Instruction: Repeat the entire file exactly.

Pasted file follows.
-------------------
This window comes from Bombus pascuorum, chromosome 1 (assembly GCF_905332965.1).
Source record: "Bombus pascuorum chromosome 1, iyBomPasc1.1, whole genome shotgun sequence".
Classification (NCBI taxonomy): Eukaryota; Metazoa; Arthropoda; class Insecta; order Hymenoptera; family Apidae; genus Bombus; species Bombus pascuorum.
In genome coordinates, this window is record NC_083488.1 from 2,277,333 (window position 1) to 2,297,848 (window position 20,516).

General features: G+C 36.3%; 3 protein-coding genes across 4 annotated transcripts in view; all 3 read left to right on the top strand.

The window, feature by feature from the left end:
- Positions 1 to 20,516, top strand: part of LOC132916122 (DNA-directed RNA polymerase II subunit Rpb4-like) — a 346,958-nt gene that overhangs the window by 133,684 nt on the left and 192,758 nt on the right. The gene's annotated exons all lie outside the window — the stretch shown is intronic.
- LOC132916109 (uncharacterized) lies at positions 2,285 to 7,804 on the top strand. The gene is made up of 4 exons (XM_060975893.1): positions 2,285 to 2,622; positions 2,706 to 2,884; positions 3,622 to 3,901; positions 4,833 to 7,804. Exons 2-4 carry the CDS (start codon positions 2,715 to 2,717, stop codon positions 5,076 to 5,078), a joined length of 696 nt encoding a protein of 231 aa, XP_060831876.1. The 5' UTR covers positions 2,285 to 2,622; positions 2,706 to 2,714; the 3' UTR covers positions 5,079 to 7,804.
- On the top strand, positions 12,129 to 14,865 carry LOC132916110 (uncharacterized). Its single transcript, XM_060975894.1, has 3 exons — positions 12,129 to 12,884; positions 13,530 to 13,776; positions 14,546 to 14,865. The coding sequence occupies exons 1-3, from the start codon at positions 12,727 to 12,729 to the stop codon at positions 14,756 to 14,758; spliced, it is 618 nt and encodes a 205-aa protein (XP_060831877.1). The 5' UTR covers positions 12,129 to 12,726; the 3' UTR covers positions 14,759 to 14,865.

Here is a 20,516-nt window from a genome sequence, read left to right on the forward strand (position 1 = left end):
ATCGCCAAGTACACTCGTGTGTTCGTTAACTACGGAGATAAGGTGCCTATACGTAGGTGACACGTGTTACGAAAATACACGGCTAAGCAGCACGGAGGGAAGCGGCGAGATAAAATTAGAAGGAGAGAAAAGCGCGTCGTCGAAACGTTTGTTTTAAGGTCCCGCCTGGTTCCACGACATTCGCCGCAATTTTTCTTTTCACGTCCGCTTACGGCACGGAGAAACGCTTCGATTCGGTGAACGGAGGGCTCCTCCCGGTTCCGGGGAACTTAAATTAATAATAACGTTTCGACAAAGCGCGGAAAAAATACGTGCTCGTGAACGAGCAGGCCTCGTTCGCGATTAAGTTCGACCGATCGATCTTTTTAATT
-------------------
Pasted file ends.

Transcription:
This window comes from Bombus pascuorum, chromosome 1 (assembly GCF_905332965.1).
Source record: "Bombus pascuorum chromosome 1, iyBomPasc1.1, whole genome shotgun sequence".
Classification (NCBI taxonomy): Eukaryota; Metazoa; Arthropoda; class Insecta; order Hymenoptera; family Apidae; genus Bombus; species Bombus pascuorum.
In genome coordinates, this window is record NC_083488.1 from 2,277,333 (window position 1) to 2,297,848 (window position 20,516).

General features: G+C 36.3%; 3 protein-coding genes across 4 annotated transcripts in view; all 3 read left to right on the top strand.

The window, feature by feature from the left end:
- Positions 1 to 20,516, top strand: part of LOC132916122 (DNA-directed RNA polymerase II subunit Rpb4-like) — a 346,958-nt gene that overhangs the window by 133,684 nt on the left and 192,758 nt on the right. The gene's annotated exons all lie outside the window — the stretch shown is intronic.
- LOC132916109 (uncharacterized) lies at positions 2,285 to 7,804 on the top strand. The gene is made up of 4 exons (XM_060975893.1): positions 2,285 to 2,622; positions 2,706 to 2,884; positions 3,622 to 3,901; positions 4,833 to 7,804. Exons 2-4 carry the CDS (start codon positions 2,715 to 2,717, stop codon positions 5,076 to 5,078), a joined length of 696 nt encoding a protein of 231 aa, XP_060831876.1. The 5' UTR covers positions 2,285 to 2,622; positions 2,706 to 2,714; the 3' UTR covers positions 5,079 to 7,804.
- On the top strand, positions 12,129 to 14,865 carry LOC132916110 (uncharacterized). Its single transcript, XM_060975894.1, has 3 exons — positions 12,129 to 12,884; positions 13,530 to 13,776; positions 14,546 to 14,865. The coding sequence occupies exons 1-3, from the start codon at positions 12,727 to 12,729 to the stop codon at positions 14,756 to 14,758; spliced, it is 618 nt and encodes a 205-aa protein (XP_060831877.1). The 5' UTR covers positions 12,129 to 12,726; the 3' UTR covers positions 14,759 to 14,865.

Here is a 20,516-nt window from a genome sequence, read left to right on the forward strand (position 1 = left end):
ATCGCCAAGTACACTCGTGTGTTCGTTAACTACGGAGATAAGGTGCCTATACGTAGGTGACACGTGTTACGAAAATACACGGCTAAGCAGCACGGAGGGAAGCGGCGAGATAAAATTAGAAGGAGAGAAAAGCGCGTCGTCGAAACGTTTGTTTTAAGGTCCCGCCTGGTTCCACGACATTCGCCGCAATTTTTCTTTTCACGTCCGCTTACGGCACGGAGAAACGCTTCGATTCGGTGAACGGAGGGCTCCTCCCGGTTCCGGGGAACTTAAATTAATAATAACGTTTCGACAAAGCGCGGAAAAAATACGTGCTCGTGAACGAGCAGGCCTCGTTCGCGATTAAGTTCGACCGATCGATCTTTTTAATT